On the morning of 22 May the Belgian front extended some 55 miles (90 km) from north to south, beginning with the Cavalry Corps, which checked its advance at Terneuzen, and the V, II, VI, VII and IV Corps disposed side-by-side along the front; two signal corps guarded the coast. These eight formations were then holding most of the eastern front as the BEF and some of the French forces withdrew to the west to protect Dunkirk, which became vulnerable to German assault on 22 May. The eastern front remained intact, but the Belgians now occupied their last fortified position at Leie. The I Corps, with only two incomplete divisions, had been heavily engaged in the fighting and its continued retention of its position was becoming problematic. On 22 May Churchill, who had been prime minister for just 12 days in succession to Neville Chamberlain, visited the front and pressed for the French and British armies to break out from the north-east and link with what was left of the French army. In this scheme Churchill assumed that the Cavalry Corps could and would support the resulting offensive’s left flank. Churchill therefore urged Gort to persuade the Belgians to pull back to the line of the Yser river and make their stand there, the opening of the sluices providing a flooded area which the Germans would find it difficult to cross, and for the BEF and French 1st Army to take the offensive at the earliest possible moment (and no later than the following day) on a south-westerly axis in the direction of Bapaume and Cambrai with about eight divisions as well as the Cavalry Corps on the British right.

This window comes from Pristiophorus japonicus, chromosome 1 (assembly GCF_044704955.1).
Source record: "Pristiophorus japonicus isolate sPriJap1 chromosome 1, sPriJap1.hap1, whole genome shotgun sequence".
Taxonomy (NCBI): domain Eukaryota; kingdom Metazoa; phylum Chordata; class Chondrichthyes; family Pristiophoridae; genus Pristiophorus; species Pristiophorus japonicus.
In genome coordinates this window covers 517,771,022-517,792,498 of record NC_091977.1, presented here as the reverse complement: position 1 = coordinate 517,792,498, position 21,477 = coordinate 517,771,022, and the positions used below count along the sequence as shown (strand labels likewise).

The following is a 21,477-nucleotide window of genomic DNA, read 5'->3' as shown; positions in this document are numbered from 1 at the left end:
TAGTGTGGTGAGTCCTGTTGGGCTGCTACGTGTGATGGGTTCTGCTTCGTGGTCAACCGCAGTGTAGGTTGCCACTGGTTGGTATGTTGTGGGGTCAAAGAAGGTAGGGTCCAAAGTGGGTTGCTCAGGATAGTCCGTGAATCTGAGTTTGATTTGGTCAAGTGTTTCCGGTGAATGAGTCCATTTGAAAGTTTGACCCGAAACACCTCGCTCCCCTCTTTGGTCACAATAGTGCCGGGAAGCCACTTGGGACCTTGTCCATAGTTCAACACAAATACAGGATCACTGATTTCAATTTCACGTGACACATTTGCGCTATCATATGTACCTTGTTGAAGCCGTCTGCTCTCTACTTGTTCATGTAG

Churchill’s scheme wholly ignored the fact that the Belgians could not withdraw to the Yser, and that there was little chance of any of the Cavalry Corps joining in the attack.

The plan for the Belgian withdrawal was sound, for the Yser river covered Dunkirk to the east and south, while the La Bassée Canal covered it from the west. The ring of the Yser also dramatically shortened the Belgian operational area. Such a move would have abandoned Passchendaele and Ypres and would have certainly meant the capture of Ostend, and further reduced the area of free Belgian territory. It would also have resulted in the loss of all Belgian ports, such as Ostend and Zeebrugge, to the east of the Yser.